I’m not one for nonfiction, mostly because I love fiction so much that I rarely tear myself away from a novel to read anything else. I’ll read poetry here and there, but biographies or general nonfiction typically aren’t my thing. I’ve been even worse lately because I have two kids now, and I tend to read things that don’t require one hundred percent of my focus since I’m likely to be interrupted countless times while reading. I like to annotate and note-take while reading classics or nonfiction so that the material will sink in, and it’s difficult to do that when I have to get up multiple times an hour to help my seven-month-old settle down and get back to sleep.

So, even though I’m not the target audience for this book, it was perfect for me at this stage in my life. (I’m also holding on to it in case my sons want to read it when they’re older.) The material is broken into chapters, mostly by time but now and then by topic. The material is straightforward, and the illustrations work seamlessly with the text, making the overall story of Jobs’s life easy to envision and understand. I especially liked the two-page spreads that featured technology of the decades; today’s kids wouldn’t otherwise understand just how far music, information, and communication technology advanced over Steve Jobs’s lifetime and the specific role that he played in advancing them.

One of my favorite things about this book, though, is that the author doesn’t sugarcoat things. Jobs’s brainpower, innovative spirit, and constant quest for improvement are evident, but the reader is still shown his shortcomings (his poor personal hygiene and the way he berated his employees, for example). This isn’t a glowing, eyes-half-shut endorsement of Steve Jobs, or of Apple, and I appreciated that.

I think this particular book would be a wonderful gift for kids who are interested in Apple products or technology in general. It could be a useful medium for middle school kids in particular, or for readers of any age with lower reading skills (the vocabulary is simple, and the illustrations aid comprehension). As for the format of “graphic biography,” well, I’m in love. It’s a great way to ease unwilling nonfiction readers into enjoying fact-based books. It’s also a user-friendly way to get an overview of a topic; it provides a shallow introduction to a subject and gives the reader ideas about which specific areas he wants to research further.

All in all: Excellent concept and execution. I thoroughly enjoyed reading this (and my husband loved the tidbits of information I shared with him while reading). I learned a lot while being entertained, and I have a new appreciation for the multitude of technological contributions that Steve Jobs made.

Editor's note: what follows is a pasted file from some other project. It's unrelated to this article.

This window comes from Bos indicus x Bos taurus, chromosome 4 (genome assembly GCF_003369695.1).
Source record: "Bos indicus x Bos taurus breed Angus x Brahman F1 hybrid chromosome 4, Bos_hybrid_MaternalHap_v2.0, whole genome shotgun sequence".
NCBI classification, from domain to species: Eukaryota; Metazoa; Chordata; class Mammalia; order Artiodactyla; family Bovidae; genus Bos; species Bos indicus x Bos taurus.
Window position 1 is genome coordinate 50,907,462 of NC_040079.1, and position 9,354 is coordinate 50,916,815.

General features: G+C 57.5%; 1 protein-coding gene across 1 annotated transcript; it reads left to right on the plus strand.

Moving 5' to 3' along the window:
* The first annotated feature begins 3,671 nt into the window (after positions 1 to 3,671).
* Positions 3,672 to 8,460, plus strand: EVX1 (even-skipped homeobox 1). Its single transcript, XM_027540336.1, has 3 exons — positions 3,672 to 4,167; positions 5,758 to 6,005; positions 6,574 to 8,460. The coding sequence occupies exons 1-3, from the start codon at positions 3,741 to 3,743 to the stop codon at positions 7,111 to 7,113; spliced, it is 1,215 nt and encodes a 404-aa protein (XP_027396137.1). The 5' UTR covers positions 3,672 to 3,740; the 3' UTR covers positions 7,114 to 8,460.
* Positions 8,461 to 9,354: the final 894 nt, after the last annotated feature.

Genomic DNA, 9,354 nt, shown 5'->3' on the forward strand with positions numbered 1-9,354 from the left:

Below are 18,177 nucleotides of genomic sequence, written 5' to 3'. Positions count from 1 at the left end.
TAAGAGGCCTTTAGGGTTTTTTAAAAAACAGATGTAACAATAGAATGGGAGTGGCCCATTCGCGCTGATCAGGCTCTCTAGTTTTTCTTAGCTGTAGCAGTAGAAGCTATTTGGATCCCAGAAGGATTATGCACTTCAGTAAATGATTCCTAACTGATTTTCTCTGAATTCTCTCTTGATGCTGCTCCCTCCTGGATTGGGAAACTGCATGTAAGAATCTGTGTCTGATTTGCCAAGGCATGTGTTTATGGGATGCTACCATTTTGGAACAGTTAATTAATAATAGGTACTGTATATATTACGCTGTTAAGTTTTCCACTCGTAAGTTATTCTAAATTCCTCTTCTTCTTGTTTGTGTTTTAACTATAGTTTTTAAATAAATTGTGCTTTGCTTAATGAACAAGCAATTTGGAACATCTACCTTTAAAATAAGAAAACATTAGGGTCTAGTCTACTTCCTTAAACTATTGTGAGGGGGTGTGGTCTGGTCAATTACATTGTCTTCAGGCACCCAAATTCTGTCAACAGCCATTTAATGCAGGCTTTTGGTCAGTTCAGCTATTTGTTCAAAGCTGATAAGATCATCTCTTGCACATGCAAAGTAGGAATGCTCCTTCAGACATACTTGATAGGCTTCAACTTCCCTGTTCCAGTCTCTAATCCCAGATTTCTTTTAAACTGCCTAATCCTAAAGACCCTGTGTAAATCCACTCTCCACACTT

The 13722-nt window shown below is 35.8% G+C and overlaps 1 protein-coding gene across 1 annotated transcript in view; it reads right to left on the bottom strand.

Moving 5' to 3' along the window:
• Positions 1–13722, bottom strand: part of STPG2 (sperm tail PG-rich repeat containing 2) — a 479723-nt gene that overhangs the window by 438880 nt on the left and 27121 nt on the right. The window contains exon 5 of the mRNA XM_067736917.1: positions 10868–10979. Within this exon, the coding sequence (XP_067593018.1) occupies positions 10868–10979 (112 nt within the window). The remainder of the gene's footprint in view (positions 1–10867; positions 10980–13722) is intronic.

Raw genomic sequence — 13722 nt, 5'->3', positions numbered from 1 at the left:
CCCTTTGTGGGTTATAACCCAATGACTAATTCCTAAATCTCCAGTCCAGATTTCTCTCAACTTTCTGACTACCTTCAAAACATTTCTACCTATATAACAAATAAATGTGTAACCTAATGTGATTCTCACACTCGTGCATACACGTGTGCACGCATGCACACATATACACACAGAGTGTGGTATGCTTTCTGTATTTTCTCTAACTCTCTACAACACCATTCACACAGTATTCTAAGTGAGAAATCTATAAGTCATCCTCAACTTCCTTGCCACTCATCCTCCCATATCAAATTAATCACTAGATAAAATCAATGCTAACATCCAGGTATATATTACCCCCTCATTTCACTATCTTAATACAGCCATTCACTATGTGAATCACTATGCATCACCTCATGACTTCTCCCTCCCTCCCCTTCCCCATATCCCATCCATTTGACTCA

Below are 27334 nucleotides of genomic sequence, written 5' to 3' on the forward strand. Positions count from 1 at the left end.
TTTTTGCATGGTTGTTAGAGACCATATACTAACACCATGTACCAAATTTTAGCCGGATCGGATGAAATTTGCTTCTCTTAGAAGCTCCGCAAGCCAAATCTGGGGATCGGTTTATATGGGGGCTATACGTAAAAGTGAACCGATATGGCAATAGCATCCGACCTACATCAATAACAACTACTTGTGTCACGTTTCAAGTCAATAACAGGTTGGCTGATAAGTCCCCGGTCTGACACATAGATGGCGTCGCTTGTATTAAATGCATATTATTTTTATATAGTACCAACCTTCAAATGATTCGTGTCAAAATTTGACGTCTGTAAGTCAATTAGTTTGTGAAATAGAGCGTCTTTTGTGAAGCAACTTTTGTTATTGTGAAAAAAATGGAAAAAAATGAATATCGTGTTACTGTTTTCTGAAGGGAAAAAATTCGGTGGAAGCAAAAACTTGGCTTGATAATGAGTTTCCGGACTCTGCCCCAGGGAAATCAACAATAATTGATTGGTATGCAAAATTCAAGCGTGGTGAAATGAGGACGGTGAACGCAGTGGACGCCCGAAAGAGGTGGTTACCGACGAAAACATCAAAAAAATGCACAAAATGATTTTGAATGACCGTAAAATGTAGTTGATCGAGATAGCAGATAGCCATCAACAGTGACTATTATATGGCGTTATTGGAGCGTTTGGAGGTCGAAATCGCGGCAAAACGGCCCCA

Series Review: The Luck Uglies by Paul Durham

The Luck Uglies by Paul Durham. HarperCollins. 395 pp.

The Luck Uglies by Paul Durham. HarperCollins. 395 pp.

The Luck Uglies: Fork-Tongue Charmer. HarperCollins. 416 pp.

The Luck Uglies: Fork-Tongue Charmer. HarperCollins. 416 pp.

Let’s begin superficially: the covers on these books are beautiful. The art tingles with action, the colors and images eye-catching and the focus blurred ever-so-slightly in a once-upon-a-time-and-far-away sort of manner. It draws you in yet manages to be juuuust foreboding enough to make you linger on the threshold before embarking on your literary adventure.

These books follow the mishaps and mayhem following Rye O’Chanter (off-topic, maybe, but I love the surname O’Chanter; isn’t it charming?). Rye lives in a village called Drowning, which was long ago plagued by terrifying creatures called Bog Noblins. The citizens of Drowning once sought protection in a group of mercenaries called the Luck Uglies, but these defenders became as feared as the monsters they protected against and — like the Bog Noblins themselves — haven’t been spotted in years. When Drowning sees a resurgence of Bog Noblins, some of the citizens consider calling upon the Luck Uglies again while others cling tightly to old legends and prejudices. Rye’s history and fate are tied up with that of the outlaws’, and she finds herself thrown into a war that she struggles to navigate and understand. In the sequel, there are more monsters, more mischief, and more power plays; I don’t want to say too much because it might spoil the first book for you.